The federal government plans to invest $82 million over the next three years to develop new technology and methods to rescue the critically endangered North Atlantic right whale from extinction.

Right Whale Deaths

Maine’s lobster industry has long claimed that Atlantic right whales no longer frequent the coastal waters where Maine fishermen set their traps. Michael Dwyer/Associated Press

On Monday, the Biden administration characterized the funding as a “once-in-a-lifetime opportunity” to protect the right whale, whose numbers have dwindled to fewer than 350 individuals, including fewer than 70 reproductively active females. The money comes from climate and infrastructure funding in the Inflation Reduction Act.

“We are making smart investments – a cornerstone of Bidenomics – to help address the crisis these whales are facing through innovative solutions that minimize the impact on workers in marine industries,” said U.S. Secretary of Commerce Gina Raimondo.

More than $35 million will go toward acoustic and satellite whale monitoring and the development of tracking models, $20 million to reduce the risk of ship strikes, and $18 million to develop and test whale-safe fishing gear to reduce entanglements and train fishermen on how to use them.

The funds will support the application of existing technologies, like passive acoustic monitoring, and the development of new technologies, like high-resolution satellite data, to improve understanding of the whale’s changing habitat and help shipping vessels detect and avoid them.

“During the past decade, right whales have changed their distribution patterns, spending more time in areas with fewer protections from vessel strikes and entanglements,” said Janet Coit, the National Oceanic and Atmospheric Administration’s assistant administrator for fisheries. “The species has experienced a severe population decline.”


About 40% of the funds, or $35.8 million, will be spent on whale monitoring and modeling, including $17.2 million for passive acoustic monitoring to listen for whales along the East Coast and $9.1 million to develop and run a high-resolution satellite tagging monitoring program.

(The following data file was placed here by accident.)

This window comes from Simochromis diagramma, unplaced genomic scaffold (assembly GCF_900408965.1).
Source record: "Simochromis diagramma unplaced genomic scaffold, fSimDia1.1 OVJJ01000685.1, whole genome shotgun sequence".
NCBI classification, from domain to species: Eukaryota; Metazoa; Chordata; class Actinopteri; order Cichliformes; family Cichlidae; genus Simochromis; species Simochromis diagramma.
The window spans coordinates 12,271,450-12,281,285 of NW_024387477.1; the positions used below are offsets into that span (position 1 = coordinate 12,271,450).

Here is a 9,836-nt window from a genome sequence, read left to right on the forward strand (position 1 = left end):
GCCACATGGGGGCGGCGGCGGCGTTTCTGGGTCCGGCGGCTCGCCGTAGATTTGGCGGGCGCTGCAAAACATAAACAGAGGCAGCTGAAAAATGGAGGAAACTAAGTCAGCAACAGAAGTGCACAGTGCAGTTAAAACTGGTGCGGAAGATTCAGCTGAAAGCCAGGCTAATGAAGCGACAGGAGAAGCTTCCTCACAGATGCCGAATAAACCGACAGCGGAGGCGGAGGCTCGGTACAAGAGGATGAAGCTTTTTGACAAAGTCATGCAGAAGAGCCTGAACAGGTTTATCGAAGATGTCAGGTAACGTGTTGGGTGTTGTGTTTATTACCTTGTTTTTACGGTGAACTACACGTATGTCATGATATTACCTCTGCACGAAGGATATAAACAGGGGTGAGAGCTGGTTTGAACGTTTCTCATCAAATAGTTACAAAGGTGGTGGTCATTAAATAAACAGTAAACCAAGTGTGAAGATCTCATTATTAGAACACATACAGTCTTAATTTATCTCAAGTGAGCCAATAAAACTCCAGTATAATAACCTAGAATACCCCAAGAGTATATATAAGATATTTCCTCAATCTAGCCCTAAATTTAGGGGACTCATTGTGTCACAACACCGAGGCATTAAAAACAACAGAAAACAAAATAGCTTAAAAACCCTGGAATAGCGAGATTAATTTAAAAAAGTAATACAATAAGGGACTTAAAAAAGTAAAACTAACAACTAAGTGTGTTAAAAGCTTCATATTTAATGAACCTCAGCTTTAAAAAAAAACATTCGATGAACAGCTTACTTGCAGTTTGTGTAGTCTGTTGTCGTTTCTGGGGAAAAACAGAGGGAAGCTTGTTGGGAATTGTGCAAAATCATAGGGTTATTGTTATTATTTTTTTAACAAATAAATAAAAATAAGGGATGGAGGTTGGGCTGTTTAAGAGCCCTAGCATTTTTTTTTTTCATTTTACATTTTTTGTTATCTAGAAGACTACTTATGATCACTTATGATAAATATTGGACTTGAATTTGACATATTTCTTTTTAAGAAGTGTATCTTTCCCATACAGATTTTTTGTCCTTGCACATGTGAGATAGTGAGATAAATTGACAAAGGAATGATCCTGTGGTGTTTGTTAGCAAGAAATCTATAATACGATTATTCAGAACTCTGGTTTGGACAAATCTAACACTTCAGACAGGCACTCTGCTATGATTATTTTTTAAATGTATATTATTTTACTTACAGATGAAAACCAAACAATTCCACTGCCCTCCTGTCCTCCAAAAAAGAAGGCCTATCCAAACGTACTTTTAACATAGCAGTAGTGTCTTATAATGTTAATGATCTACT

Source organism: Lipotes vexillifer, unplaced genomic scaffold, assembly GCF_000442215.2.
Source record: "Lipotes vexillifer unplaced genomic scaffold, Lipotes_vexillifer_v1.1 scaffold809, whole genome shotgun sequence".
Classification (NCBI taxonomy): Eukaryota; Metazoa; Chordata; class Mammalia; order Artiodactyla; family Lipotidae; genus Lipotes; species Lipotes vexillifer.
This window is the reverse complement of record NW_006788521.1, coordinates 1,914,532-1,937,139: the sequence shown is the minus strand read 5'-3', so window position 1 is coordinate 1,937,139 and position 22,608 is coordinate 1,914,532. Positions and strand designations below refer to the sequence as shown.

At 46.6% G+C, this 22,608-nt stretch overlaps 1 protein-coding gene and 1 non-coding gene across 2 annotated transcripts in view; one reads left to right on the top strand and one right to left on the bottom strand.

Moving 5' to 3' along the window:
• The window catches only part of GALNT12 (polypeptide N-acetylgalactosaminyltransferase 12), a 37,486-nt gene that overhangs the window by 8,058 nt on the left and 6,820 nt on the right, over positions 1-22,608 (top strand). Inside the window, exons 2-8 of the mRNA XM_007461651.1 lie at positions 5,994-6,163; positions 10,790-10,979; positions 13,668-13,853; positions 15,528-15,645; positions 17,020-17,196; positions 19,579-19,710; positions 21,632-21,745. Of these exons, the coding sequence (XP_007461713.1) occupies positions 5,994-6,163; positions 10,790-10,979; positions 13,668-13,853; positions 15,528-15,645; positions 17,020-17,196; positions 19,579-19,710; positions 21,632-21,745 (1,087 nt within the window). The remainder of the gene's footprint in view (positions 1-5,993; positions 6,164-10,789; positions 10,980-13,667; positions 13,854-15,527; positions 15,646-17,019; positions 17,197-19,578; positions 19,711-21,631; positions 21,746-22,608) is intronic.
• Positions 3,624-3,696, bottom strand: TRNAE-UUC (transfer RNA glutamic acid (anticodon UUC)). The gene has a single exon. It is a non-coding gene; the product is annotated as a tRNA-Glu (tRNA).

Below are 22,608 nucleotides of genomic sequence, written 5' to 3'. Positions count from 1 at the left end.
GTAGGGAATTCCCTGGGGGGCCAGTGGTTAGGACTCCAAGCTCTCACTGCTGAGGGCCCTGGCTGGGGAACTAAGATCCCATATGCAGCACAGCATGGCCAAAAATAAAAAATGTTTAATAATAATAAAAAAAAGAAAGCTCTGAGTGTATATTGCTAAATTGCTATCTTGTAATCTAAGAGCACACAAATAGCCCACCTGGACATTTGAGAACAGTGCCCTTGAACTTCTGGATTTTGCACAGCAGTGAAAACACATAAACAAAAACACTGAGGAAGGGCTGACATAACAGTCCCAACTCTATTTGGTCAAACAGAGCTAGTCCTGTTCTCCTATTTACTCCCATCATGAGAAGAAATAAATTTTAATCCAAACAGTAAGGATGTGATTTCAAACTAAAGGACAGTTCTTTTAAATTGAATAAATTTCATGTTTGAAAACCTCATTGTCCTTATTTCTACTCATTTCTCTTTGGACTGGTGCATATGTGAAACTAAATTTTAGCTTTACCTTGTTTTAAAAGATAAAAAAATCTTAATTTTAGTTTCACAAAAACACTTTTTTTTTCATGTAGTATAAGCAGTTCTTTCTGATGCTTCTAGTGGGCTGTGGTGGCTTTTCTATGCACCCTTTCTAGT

This will be of special interest to Maine’s lobster industry, which has long claimed that right whales no longer frequent the coastal waters where Maine fishermen set their traps because they have followed the copepods they like to eat into colder Canadian waters.

Maine Department of Marine Resources Commissioner Patrick Keliher said it was too early to say how NOAA’s investments and right whale monitoring plans might affect the regulations facing Maine’s lobstering industry because the federal agency hadn’t shared details of the $82 million grant.

“What we do know is that the current regulations are based on broad assumptions, and we need finer scale data to properly protect right whales while balancing the needs of the lobster industry,” Keliher said. “It is my hope that this funding will move us in that direction.”


Fishermen argue there has never been a right whale death attributed to Maine’s lobster industry. But a lack of historical gear marking makes it difficult to determine where entanglements happen, advocates respond, and many whales that die from entanglement wounds have no rope left on them at all.

About $17.9 million will be invested to support the continued development of on-demand fishing gear technology, or ropeless fishing gear, which would allow harvesters to use remote technologies to locate and retrieve lobster traps without relying on ropes tethered to floating buoys. Maine fishermen have long dismissed the technology as too unreliable, time-consuming, costly and dangerous to be used as a substitute for traditional buoy line traps.

NOAA expects to spend $7.4 million on ropeless fishing gear reimbursements for over 50 vessels through the Atlantic States Marine Fisheries Commission, and $2 million on training for use of these on-demand systems. The rest will be spent on staff support, NOAA said.

About $16.7 million will be used to develop whale detection and avoidance technology to reduce fatal shipping vessel strikes, which Maine fishermen blame for the majority of right whale fatalities, and $5 million on enforcement efforts, including new equipment and enforcement contracts.

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